Another remark from Richard Hamming is that some, not all experts rely too much on their own knowledge bubble:
    Working with one's door closed lets you get more work done per year than if you had an open door, but I have observed repeatedly that later those with closed doors, while working just as hard as others, seem to work on slightly the wrong problems, while those who have let their door stay open got less work done but tend to work on the right problem! I suspect the open mind leads to the open door, and the open door tends to lead to the open mind.
A further good source of advice about the exploration phase is Richard Hamming's talk about "You and your research":

If you prefer text, have a look on Hamming's paper on "You and your research".


The interaction with harsh reality tends to push you into significant discoveries which otherwise you would never have thought about while doing pure research in a vacuum of your private interests.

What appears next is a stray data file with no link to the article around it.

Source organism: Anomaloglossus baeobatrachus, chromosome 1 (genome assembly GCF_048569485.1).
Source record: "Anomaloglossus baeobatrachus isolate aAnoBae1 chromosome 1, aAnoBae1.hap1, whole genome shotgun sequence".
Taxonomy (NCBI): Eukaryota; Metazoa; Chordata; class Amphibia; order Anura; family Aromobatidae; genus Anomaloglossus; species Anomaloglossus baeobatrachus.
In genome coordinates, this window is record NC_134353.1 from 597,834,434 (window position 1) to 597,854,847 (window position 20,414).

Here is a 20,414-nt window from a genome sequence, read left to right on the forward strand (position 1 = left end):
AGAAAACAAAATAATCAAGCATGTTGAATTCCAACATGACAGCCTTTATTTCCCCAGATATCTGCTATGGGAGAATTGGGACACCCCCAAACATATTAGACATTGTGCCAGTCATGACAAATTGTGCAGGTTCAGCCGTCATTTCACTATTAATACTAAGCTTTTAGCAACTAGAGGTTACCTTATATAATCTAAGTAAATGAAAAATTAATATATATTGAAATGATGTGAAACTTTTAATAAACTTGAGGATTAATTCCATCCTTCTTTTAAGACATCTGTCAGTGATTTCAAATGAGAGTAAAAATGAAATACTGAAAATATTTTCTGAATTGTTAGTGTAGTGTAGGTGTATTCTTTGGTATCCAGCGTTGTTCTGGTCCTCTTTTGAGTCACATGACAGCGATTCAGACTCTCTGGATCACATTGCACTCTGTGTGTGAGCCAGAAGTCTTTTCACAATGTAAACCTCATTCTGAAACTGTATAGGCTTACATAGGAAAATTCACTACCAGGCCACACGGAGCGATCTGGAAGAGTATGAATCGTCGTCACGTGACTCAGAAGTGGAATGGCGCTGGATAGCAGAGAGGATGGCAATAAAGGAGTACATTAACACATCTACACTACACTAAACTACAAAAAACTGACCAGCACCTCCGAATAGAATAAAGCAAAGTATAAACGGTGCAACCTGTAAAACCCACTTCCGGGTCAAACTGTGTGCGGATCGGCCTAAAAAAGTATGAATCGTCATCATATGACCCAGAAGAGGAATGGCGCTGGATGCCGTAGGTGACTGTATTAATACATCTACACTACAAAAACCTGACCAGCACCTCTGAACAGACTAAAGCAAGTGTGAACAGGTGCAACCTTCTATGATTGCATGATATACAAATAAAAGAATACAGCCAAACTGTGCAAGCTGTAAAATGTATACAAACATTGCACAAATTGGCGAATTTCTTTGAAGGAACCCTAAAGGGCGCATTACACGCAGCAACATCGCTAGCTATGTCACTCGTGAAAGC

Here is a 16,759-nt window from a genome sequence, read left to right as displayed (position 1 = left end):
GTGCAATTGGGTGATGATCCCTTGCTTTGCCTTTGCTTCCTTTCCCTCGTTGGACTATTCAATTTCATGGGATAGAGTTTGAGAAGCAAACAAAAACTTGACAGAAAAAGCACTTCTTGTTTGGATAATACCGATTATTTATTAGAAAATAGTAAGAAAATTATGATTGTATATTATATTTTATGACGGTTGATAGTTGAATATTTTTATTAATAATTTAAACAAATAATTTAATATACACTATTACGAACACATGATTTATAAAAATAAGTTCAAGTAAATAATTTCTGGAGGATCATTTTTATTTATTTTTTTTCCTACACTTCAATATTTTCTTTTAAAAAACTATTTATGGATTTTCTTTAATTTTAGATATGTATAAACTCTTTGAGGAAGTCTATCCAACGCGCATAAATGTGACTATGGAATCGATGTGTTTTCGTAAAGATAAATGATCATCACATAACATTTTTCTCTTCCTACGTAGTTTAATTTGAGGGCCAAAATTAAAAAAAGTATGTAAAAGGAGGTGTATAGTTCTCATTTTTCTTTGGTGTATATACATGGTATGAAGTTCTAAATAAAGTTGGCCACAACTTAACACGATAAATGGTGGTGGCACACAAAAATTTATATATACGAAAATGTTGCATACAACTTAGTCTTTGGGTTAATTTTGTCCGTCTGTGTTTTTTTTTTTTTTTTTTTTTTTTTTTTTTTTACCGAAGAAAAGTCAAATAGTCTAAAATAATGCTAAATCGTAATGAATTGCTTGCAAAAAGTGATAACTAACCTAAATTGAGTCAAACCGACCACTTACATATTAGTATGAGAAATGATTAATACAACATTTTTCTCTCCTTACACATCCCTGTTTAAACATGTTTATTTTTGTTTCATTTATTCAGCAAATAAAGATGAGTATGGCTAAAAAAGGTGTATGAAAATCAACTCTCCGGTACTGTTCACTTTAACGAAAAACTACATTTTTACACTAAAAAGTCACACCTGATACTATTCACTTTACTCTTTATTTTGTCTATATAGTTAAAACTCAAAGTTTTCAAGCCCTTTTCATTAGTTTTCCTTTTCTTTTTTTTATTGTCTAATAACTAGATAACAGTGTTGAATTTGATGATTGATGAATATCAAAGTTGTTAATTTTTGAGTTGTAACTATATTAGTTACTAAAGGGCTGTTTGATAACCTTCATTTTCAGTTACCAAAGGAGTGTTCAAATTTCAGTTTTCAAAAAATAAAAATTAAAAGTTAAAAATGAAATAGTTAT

That means it is very important to start exploiting the knowledge garthered during exploration alongside scaling the team, not too early and not too late.

The most important step during exploitation is team formation as well as building a common mindset and language within your team.
Therefore, defining a few basic architectural building blocks during the design phase and documenting them with a software development kit and examples is crucial.
While scaling your team always assure to build up many experts, not just a single or few knowledge towers, as explained by Richard Sheridan in his book "Joy, Inc.". Otherwise such superstars will hoard knowledge without sharing it, and ultimatively wreck the overall team results and morale.